Many images, you choose

A quick overview of the different ways to serve images in modern browsers for the best performance and look.

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Many images, you choose

Giving away control

As a web designer we need to learn to give up control.

And now we don’t control what image—if any—is displayed to our users.

Users (and browsers) know best

  • Our users know what kind of images they need
  • Their browsers know the connection speed, the screen density, the screen size, etc.

We don’t know nothin’—so let the browser choose the best image for the user’s situation.

Order of image choice…

  1. Don’t use images, use CSS if it’s possible—and reasonable
  2. Use an SVG if it’s possible—and reasonable
  3. Use double-size JPGs for simplicity
  4. Use <img srcset> for better performance
  5. Use <picture> for more control

Double-size JPGs

We’ve looked at this method already: determine the max viewable size of the image & double it

  • It’s simple & straightforward
  • It’s easy to implement with no extra code
  • It doesn’t increase download times

  • It drastically increases memory usage—slower and older devices have to unpack and render an image that’s much bigger than necessary

Exact image, different resolutions

For the exact same image with different resolutions use <img srcset="">—and let the browser choose the best image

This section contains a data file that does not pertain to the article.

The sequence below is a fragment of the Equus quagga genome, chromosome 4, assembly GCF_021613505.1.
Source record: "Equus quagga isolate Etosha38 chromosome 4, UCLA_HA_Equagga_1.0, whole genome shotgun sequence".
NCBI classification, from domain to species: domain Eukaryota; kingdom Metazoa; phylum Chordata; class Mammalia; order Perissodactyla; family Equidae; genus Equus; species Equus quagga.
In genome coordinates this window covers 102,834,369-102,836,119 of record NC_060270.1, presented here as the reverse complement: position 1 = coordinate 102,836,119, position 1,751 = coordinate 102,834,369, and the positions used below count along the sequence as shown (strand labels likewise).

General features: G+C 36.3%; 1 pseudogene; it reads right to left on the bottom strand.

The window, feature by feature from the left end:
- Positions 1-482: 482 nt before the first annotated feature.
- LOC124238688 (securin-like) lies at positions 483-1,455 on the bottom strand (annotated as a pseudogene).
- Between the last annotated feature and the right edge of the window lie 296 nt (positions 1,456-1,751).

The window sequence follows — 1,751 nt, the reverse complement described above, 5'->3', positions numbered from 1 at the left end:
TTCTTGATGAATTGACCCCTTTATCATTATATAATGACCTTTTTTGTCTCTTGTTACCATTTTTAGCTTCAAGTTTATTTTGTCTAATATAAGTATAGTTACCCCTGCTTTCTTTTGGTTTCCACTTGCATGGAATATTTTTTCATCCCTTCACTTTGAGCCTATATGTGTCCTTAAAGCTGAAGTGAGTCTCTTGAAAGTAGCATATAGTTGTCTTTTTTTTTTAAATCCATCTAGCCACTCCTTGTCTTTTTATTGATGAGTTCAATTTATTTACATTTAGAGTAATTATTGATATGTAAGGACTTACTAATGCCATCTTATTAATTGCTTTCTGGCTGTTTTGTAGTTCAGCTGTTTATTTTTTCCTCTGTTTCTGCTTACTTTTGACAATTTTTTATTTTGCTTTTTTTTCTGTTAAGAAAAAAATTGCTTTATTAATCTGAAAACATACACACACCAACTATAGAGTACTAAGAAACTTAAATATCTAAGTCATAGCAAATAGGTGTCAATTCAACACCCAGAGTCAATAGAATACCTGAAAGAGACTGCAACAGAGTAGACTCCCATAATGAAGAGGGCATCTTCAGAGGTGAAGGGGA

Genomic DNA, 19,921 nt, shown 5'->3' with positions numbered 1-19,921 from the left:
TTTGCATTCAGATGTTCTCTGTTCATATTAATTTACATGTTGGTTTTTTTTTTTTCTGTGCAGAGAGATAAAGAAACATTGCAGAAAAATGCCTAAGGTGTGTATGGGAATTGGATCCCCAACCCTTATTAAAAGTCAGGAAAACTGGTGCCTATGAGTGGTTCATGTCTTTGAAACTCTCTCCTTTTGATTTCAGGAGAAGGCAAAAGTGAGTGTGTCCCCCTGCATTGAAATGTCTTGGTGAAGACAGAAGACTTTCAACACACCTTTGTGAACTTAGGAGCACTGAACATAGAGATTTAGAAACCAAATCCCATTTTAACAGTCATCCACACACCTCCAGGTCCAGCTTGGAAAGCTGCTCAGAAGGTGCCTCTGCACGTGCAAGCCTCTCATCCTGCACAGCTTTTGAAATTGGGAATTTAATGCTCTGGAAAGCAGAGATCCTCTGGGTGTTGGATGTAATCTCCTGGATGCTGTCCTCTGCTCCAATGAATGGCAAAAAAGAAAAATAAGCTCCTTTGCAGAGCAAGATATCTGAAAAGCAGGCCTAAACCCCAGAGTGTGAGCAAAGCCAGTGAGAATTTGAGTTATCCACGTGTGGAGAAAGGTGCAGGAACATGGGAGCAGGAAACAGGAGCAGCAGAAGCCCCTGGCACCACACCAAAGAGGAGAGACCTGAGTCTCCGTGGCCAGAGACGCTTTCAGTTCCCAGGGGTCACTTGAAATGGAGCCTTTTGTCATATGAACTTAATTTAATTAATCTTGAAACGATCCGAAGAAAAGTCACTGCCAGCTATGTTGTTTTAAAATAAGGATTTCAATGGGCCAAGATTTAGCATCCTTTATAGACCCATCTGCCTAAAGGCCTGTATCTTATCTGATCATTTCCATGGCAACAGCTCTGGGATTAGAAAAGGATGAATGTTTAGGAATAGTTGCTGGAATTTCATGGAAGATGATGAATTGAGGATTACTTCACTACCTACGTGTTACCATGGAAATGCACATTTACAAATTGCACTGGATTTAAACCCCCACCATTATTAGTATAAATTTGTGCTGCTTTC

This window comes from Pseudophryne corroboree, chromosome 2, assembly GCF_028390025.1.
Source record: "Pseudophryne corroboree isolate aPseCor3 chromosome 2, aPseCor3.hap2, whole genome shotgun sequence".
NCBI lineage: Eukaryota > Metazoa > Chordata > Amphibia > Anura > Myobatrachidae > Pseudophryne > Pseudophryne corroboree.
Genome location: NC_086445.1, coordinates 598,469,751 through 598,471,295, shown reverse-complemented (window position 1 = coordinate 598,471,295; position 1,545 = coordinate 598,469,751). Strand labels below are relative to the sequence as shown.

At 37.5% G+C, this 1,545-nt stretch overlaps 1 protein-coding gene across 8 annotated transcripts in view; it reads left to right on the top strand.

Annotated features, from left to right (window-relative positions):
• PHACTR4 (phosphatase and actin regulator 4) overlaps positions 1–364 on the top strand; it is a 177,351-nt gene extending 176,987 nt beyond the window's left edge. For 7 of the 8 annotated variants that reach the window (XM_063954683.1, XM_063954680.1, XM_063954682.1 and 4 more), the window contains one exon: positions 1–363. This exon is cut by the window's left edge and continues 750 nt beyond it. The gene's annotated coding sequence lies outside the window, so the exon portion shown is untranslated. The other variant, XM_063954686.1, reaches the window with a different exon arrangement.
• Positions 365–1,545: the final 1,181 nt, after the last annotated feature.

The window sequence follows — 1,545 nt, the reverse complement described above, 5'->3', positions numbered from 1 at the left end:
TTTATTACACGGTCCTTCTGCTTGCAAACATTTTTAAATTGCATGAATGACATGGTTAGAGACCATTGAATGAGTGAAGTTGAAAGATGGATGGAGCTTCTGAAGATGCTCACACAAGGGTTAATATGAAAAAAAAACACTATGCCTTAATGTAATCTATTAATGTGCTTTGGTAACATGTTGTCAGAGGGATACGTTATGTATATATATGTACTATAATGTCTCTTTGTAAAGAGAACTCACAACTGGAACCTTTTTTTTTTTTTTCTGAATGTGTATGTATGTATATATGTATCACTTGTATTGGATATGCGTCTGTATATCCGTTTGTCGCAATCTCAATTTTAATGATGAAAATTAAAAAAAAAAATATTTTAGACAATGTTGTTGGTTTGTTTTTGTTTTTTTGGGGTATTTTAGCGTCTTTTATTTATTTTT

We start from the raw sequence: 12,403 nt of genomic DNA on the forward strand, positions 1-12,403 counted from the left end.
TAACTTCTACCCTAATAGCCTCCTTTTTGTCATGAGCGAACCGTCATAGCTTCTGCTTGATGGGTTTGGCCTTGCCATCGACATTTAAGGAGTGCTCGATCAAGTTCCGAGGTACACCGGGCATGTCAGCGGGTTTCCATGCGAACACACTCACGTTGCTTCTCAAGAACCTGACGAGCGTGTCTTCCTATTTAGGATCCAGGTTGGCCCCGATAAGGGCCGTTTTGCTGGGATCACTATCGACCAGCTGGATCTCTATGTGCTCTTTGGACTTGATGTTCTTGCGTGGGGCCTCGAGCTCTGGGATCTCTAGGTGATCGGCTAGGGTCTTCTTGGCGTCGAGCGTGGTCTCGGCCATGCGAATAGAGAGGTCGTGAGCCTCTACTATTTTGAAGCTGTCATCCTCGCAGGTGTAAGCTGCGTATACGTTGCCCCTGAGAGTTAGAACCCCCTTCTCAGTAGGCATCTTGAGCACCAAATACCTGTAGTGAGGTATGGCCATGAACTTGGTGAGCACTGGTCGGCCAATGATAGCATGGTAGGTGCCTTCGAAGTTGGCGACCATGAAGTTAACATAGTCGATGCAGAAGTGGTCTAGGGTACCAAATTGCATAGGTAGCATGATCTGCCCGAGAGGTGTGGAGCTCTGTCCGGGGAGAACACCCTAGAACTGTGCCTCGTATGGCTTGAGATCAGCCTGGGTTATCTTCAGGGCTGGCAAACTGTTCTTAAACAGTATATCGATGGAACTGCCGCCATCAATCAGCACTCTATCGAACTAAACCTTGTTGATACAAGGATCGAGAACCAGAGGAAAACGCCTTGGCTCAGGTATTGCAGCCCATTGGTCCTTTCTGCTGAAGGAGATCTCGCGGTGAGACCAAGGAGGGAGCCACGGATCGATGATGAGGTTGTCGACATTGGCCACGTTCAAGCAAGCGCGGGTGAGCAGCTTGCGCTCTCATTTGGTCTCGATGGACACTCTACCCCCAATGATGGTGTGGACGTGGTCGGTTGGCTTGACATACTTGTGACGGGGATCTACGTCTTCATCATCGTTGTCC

• Requires multiple image sources
  • Requires more code

  • Doesn’t increase download times
  • Uses memory the device can handle

Give the browser a bunch of information and let it choose which image is best to display.

HTML
<!-- This is written on multiple lines for clarity only -->

<img
  srcset="images/dino-l.jpg 2500w, images/dino-m.jpg 1000w, images/dino-s.jpg 320w"
  sizes="(min-width: 60em) 50vw, 100vw"
  src="images/dino-s.jpg"
  alt="A ginormous dinosaur">

Different sizes, different crops

When you want to present different images & different croppings at different resolutions use the <picture>

  • Requires multiple image sources
  • Requires more code

  • Doesn’t increase download times
  • Uses memory the device can handle
  • Gives designers a little more control

Give the browser a bunch of information, suggest when to use each image, and let it choose which image is best to display.

HTML
<picture class="img-flex">
  <source media="(min-width: 60em)" srcset="dino-l.png">
  <source media="(min-width: 38em)" srcset="dino-m.png">
  <img src="dino-s.png" alt="A ginormous dinosaur">
</picture>
CSS
.img-flex,
.img-flex img {
  display: block;
  width: 100%;
}

If you want to really complicate things you can specify different sizes & resolutions for the <picture> tag.

HTML
<picture class="img-flex">
  <source media="(min-width: 60em)" srcset="dino-l-2x.png 2x, dino-l.png 1x">
  <source media="(min-width: 38em)" srcset="dino-m-2x.png 2x, dino-m.png 1x">
  <img srcset="dino-s-2x.png 2x, dino-s.png 1x" src="dino-s.png" alt="A ginormous dinosaur">
</picture>
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Many images, you choose

A quick overview of the different ways to serve images in modern browsers for the best performance and look.